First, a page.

Monday, 20 June
We left for Sibiu. Fivos chose a country road that passed through Agnita. It was an unimaginable splendor, valleys and fields, lush forests, magnificent trees, distant horizons, and old villages, untouched since the 19th century. Keeps and donjons of fortified evangelical churches, with their imposing ramparts, defended by secular oaks. Birds sang in fields abounding with wild flowers. Curiously, everywhere smelled like fresh manure yet it was a delightful time wandering between these old abandoned and lost monuments.
We took a detour through the village of Jacobean, dominated by an enormous donjon and a fabulous church. Unfortunately, everything was closed, but the ambiance both attracted and charmed us. The village of Jacobean hasn’t changed since 1820, with its beaten dirt roads, ravishing, multicolored old homes, and domesticated animals that move calmly and freely throughout the town.
Everything changed as we approached Sibiu. The suburbs, with their communist era buildings, are a wound on Romania, of immeasurable unpleasantness and sadness. We reached the enormous fortified city. It was full of immense crowds of tourists, but fortunately there were large open spaces. Twisted squares lined with baroque palaces. We visited the sumptuous Brukenthal Palace. The décor was typical enough, the home was full of atmosphere and the paintings in the Brukenthal collection, aside from one or two trinkets, were rather disappointing. But there was an exoticism there. We passed by the Saint Maria Church while searching for a place to have lunch. I was inspired by the gothic architecture, so I decided to enter. Inside it felt very old, full of indentations, decorated with tombs of noble Germans in every corner, either immense stucco panoplies or somber funeral stones. It was a celebration of Teutonic nobles on the walls and the sanctuary had a lot of atmosphere. In Mika Square, which means the Little Square, we settled on a pizzeria, the essential for lunching this country, otherwise the service is never-ending wherever you go. Sadly, a folkloric orchestra set up right in front of us and began their country dancing, something I could never stand. I looked for an ATM and found myself in the Grand Square lined with magnificent residences, when I spotted a branch of the Piraeus Bank. Long live Greece! Sibiu was much less seductive than Sighisoara. There wasn’t any ambiance, it was hot, there were too many people.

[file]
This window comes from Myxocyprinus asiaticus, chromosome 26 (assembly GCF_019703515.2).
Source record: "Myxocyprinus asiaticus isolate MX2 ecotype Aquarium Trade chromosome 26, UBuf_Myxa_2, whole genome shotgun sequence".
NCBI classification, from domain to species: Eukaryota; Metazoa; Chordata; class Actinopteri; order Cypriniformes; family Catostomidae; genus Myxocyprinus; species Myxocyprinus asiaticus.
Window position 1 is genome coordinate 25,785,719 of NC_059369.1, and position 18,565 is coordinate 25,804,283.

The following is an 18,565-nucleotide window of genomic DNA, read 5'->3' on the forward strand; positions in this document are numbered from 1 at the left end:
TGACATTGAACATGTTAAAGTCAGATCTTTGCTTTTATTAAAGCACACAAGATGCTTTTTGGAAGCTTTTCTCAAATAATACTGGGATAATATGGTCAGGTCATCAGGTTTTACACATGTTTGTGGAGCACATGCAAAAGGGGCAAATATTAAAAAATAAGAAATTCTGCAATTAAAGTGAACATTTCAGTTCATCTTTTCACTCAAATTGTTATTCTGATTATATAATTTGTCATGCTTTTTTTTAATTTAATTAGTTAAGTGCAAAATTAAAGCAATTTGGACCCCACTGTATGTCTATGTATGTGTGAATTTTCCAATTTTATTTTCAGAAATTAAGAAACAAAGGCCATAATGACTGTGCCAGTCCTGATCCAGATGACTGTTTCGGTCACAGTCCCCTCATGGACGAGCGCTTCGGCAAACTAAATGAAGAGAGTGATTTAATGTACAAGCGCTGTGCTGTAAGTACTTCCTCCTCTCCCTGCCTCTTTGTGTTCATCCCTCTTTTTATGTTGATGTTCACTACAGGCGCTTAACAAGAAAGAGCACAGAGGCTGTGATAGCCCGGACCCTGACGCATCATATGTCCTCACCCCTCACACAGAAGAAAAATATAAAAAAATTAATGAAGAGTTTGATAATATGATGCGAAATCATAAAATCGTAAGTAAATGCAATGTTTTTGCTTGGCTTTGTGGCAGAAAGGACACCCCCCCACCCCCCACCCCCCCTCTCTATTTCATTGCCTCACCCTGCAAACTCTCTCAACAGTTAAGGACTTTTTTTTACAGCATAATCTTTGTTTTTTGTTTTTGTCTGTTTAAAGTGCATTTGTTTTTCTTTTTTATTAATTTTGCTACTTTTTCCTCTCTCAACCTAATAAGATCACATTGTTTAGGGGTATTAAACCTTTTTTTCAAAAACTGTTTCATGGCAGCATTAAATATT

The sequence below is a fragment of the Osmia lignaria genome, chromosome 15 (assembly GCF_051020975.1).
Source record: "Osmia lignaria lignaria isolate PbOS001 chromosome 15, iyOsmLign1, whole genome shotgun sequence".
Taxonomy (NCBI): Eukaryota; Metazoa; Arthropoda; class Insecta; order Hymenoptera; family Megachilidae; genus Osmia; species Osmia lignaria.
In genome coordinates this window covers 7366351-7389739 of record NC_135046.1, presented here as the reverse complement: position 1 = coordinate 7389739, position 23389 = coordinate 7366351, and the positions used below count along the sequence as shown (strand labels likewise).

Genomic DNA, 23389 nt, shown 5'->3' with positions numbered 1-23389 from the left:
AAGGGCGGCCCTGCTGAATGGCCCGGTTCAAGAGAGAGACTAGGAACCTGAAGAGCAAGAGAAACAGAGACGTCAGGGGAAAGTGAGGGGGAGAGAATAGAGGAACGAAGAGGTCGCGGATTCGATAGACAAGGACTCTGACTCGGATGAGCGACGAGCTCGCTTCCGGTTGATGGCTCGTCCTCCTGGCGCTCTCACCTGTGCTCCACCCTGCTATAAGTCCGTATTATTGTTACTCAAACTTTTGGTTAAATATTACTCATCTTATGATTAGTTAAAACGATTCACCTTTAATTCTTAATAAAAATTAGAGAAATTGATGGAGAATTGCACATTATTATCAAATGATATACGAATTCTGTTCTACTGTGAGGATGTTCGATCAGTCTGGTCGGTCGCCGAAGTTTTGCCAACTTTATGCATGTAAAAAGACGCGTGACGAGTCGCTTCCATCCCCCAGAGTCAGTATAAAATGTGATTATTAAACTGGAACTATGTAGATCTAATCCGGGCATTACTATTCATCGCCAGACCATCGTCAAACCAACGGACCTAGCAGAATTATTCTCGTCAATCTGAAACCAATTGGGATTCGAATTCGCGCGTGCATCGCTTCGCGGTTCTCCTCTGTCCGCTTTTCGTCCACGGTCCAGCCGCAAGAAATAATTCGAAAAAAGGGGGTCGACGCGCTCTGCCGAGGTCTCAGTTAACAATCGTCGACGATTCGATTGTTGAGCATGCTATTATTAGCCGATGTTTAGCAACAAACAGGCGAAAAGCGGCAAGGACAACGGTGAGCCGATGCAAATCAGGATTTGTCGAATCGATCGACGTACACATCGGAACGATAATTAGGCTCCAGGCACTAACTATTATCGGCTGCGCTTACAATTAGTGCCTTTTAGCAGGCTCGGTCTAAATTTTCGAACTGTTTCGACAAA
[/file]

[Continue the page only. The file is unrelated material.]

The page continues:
Sighisoara, Sibiu, they are charming, but they are not Romanian, they are German, Austrian, Hungarian. I was perplexed, and that is when Radu intervened. We connected through Facebook, and I invited him to join us. This erudite, a young university professor, knows everything, and I mean everything, about Romania: the history, the economy, the past and present. He is an endless encyclopedia and speaks with passion. Even if uninterested, you could listen to him for hours. He explained Romania to me. The heart of the country are the two provinces of Wallachia, in the south, and Moldavia in the east which roughly form a cresent. The center, the legendary Transylvania, has been occupied by foreigners since time immemorial, the Germans under the name of Saxons, the Hungarians, the Luxembourgish, the Polish. Entire villages exist where German and Hungarian, not Romanian, are spoken. Yet, in the 21st century, there is a strong Romanian identity. How? It is the miracle of the country.